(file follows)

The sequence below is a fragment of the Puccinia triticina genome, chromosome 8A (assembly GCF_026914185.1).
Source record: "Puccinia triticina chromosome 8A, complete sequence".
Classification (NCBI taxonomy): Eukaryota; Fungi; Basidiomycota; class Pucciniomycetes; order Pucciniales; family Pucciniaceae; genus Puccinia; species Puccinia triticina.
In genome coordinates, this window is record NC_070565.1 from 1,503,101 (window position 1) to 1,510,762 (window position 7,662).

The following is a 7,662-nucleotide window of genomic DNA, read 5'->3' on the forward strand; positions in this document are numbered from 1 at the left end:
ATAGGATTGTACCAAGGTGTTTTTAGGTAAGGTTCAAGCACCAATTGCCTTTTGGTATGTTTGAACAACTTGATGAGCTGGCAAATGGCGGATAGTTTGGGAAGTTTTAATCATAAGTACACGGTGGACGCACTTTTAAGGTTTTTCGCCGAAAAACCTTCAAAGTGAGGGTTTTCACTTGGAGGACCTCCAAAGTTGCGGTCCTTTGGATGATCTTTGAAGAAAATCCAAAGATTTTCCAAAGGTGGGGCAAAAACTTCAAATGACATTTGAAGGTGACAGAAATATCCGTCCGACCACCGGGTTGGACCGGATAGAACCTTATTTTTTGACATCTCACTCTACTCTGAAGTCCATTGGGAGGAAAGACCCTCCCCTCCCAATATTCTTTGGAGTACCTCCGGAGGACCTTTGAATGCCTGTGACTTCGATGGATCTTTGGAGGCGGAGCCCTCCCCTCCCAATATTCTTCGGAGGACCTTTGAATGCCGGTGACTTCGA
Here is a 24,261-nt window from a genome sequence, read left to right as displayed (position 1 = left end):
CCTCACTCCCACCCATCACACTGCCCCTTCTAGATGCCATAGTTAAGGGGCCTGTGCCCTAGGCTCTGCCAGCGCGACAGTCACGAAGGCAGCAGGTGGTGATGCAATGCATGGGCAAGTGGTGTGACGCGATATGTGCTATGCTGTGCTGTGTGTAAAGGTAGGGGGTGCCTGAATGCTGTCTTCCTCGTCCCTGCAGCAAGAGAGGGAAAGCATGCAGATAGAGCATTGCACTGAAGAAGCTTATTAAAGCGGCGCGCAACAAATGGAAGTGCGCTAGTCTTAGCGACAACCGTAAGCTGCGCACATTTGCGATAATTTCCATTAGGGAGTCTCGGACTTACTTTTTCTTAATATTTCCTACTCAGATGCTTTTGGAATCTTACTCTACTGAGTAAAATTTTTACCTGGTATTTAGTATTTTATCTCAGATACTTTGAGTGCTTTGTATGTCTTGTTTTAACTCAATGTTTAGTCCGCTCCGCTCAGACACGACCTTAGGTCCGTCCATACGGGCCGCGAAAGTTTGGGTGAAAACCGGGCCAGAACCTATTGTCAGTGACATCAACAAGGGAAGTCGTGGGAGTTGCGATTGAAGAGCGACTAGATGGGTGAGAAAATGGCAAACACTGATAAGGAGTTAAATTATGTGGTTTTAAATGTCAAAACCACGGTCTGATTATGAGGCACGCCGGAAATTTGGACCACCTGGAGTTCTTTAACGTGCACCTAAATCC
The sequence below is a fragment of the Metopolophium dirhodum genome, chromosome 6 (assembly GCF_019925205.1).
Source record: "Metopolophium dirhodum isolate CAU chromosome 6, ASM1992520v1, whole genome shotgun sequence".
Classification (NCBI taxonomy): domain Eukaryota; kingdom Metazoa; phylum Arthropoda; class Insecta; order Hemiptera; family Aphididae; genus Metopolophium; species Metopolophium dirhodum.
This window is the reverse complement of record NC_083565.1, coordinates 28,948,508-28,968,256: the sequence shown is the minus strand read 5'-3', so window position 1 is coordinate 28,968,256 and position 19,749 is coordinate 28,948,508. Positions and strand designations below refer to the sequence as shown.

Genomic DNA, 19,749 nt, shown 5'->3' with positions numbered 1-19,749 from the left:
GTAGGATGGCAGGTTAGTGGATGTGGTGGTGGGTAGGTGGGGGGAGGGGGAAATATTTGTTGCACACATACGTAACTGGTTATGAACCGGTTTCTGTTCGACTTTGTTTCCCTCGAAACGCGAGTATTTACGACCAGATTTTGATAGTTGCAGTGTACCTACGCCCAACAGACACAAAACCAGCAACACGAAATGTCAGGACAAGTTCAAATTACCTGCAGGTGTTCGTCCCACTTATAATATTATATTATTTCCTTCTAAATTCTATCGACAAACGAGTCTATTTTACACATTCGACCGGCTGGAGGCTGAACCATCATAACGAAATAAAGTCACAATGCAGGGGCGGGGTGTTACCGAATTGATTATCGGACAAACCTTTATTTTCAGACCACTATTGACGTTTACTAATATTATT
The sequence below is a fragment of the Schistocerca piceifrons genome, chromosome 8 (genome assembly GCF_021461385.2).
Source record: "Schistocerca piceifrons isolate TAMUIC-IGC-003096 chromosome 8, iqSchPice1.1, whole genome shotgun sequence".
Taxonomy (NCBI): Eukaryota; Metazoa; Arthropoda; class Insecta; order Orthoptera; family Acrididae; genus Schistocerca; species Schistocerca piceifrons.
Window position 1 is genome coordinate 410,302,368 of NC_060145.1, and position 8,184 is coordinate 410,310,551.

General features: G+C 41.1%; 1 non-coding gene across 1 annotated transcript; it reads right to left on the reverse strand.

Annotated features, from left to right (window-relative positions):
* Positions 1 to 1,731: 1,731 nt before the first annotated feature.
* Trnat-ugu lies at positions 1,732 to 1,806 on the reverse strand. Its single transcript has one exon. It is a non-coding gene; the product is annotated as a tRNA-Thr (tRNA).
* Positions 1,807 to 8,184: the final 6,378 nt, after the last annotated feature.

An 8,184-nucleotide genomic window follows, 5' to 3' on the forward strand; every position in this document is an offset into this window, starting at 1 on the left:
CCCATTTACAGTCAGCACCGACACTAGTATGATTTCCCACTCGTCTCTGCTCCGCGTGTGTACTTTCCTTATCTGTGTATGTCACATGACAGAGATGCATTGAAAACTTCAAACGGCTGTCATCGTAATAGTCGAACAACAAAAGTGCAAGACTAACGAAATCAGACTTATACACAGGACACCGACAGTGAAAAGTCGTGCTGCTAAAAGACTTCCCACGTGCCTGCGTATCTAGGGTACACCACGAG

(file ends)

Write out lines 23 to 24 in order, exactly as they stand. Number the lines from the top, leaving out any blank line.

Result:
* Positions 1,807 to 8,184: the final 6,378 nt, after the last annotated feature.

An 8,184-nucleotide genomic window follows, 5' to 3' on the forward strand; every position in this document is an offset into this window, starting at 1 on the left: